Once all the wholes were bored, I put some finishing touches on the edges with a gouge.Â I’ve seen this done on quite a number of 17th century boxes, and it was quick and easy to do.Â So now I had my bottom board cut, sides trimmed, and everything prepped.Â I nailed it together with some Wrought Head Nails I ordered from Rockler.Â They gave it a nice touch.Â I’m not sure if they are accurate, but my box isn’t really going for full period anyway.
After I finished I brought it up to show the family.Â My son immediately put it to it’s proper use, putting wooden train tracks into.
I’ve been scanning the internet for examples of the punch marks used in period carving work.Â And when I say the Internet, I really mean Marham Church Antiques, and Peter Follansbee’s Blog.Â If you’re in to 16th – 17th century woodworking and carving then both of those sites should be in your favorites.Â The first on is not a wood working site per se, but it’s filled with wonderful pictures of antique wood chests, furniture and more.Â It’s well worth a browse for inspiration, carving patterns, and if you’ve got extra money you can purchase some of them.Â I’ve been tempted on a few occasions, but we have a big travel vacation planned this summer that I need to save for.Â Peter’s blog I’ve gone on and on about, so I won’t reprise that.
I was able to find a nice set of punched decorative marks on the Marham site, and I’ll show them here.Â My next step is to make a set of these, so watch for that post later.Â I’ll be documenting my steps as I go, so hopefully that will help out a little.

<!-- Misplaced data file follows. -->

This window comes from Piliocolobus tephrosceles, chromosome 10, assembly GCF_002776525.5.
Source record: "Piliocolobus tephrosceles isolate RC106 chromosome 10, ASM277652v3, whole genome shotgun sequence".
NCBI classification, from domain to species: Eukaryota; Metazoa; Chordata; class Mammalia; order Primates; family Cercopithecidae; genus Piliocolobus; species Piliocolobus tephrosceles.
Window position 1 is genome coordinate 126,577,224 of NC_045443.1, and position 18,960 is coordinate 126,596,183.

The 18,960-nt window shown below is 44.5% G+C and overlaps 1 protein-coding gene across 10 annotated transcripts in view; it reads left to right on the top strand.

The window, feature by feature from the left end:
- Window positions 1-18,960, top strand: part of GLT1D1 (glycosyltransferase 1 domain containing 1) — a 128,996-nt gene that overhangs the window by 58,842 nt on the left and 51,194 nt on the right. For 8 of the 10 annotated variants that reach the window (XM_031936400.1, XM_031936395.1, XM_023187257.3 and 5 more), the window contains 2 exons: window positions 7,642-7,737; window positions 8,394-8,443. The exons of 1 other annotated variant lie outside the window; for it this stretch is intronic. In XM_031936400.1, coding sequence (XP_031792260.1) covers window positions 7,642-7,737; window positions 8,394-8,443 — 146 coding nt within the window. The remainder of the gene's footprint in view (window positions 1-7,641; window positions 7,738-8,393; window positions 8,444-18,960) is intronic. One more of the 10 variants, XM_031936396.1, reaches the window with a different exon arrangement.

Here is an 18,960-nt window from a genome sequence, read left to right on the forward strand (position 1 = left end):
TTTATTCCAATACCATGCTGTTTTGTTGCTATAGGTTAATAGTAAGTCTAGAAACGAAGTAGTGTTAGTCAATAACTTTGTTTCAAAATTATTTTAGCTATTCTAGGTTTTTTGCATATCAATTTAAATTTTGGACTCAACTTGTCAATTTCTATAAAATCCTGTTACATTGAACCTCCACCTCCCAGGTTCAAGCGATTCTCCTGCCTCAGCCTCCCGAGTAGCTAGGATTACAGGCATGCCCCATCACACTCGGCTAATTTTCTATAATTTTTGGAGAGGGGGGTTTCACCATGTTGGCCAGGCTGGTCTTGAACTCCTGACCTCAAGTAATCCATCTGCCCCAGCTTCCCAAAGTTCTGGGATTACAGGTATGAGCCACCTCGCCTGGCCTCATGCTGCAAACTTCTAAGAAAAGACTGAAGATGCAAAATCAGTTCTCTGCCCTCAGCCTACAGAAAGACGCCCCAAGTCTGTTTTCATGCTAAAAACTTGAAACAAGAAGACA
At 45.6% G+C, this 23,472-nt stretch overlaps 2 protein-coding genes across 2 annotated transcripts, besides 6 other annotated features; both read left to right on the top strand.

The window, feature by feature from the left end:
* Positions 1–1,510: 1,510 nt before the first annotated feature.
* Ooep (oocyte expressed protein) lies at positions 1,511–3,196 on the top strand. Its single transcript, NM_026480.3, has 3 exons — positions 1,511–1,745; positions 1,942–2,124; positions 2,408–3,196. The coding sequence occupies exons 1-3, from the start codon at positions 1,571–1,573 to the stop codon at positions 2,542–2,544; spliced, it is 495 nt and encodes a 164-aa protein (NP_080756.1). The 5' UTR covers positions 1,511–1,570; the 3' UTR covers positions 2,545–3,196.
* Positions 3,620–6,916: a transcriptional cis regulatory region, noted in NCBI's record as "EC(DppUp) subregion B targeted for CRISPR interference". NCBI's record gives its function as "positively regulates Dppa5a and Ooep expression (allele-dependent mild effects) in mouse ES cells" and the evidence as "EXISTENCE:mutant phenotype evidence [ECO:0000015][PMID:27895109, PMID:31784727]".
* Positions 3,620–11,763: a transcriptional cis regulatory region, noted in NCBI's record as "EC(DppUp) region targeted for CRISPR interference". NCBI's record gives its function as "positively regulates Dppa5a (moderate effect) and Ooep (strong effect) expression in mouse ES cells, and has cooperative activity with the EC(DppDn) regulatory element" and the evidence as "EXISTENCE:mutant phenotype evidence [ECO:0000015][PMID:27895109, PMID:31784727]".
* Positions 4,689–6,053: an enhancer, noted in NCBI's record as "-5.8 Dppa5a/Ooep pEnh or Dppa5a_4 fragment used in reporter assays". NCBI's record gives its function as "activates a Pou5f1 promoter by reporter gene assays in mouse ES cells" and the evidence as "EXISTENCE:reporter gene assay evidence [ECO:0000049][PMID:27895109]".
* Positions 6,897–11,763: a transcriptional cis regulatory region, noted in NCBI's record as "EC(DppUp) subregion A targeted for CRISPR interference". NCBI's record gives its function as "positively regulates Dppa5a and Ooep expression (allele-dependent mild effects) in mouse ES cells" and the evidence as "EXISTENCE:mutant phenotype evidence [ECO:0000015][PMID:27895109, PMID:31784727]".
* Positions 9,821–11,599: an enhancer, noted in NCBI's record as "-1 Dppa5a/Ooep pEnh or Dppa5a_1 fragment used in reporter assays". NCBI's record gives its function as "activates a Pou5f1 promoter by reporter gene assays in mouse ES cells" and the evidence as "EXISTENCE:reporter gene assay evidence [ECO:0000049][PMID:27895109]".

The last two are from Peter’s Blog, and the rest are all from the Marham Antiques site.Â The last one has THREE different punches used in the decoration.Â I’ve been using a nail set as a small circle punch in my carving so far, and it’s super easy.Â I’ll be posting the finished box later, which shows two different punches used, the nail set, and a nail I carved into a cross pattern with small needle files.
Once you start looking for them, you can find them in all kinds of places.Â Once you start using them, it’s hard to stop.Â It’sÂ a simple way to add a little flair to your carving, and just as “nature abhors a vacuum” so does 17th century carving.Â I’ve noticed that the carvings generally have very little in the way of flat open blank space.
I managed to finish the end panels this afternoon while the kiddo was sleeping.Â I’m taking my practice panels and making them into a box, because I’m pretty happy with the carving. Â I’m going to rabbet the ends, nail it together with some wrought iron head nails I got from Rockler.Â For the carving on the end panels, I picked one fan tail design for each panel, just to carry the theme around.Â I even went back to my first panel, and fixed it up to be more in line with the other panels, since I’d improved on my skills a bit in the subsequent panels.
Just some trimming, and nailing to do to make the box sides, now to get some wood for a top and bottom for the box, since I don’t have anything big enough in the shop.Â Speaking of trimming…
Look what my lovely wife bought for me for my birthday!Â It was earlier this month, but she knew the Lie Nielson hand tool event was coming to town, so she let me buy something there.Â I have a dovetail marker coming too, something she’d wanted to get me for my Christmas stocking, but they were out of stock.
It’s a thing of beauty, as all the LN tools are, and it cuts well, and is a comfortable fit in the hand.Â I’ve got some rip back saws, mostly antique store rusty treasure finds.Â Just need to get them sharpened, or take another whack at it myself.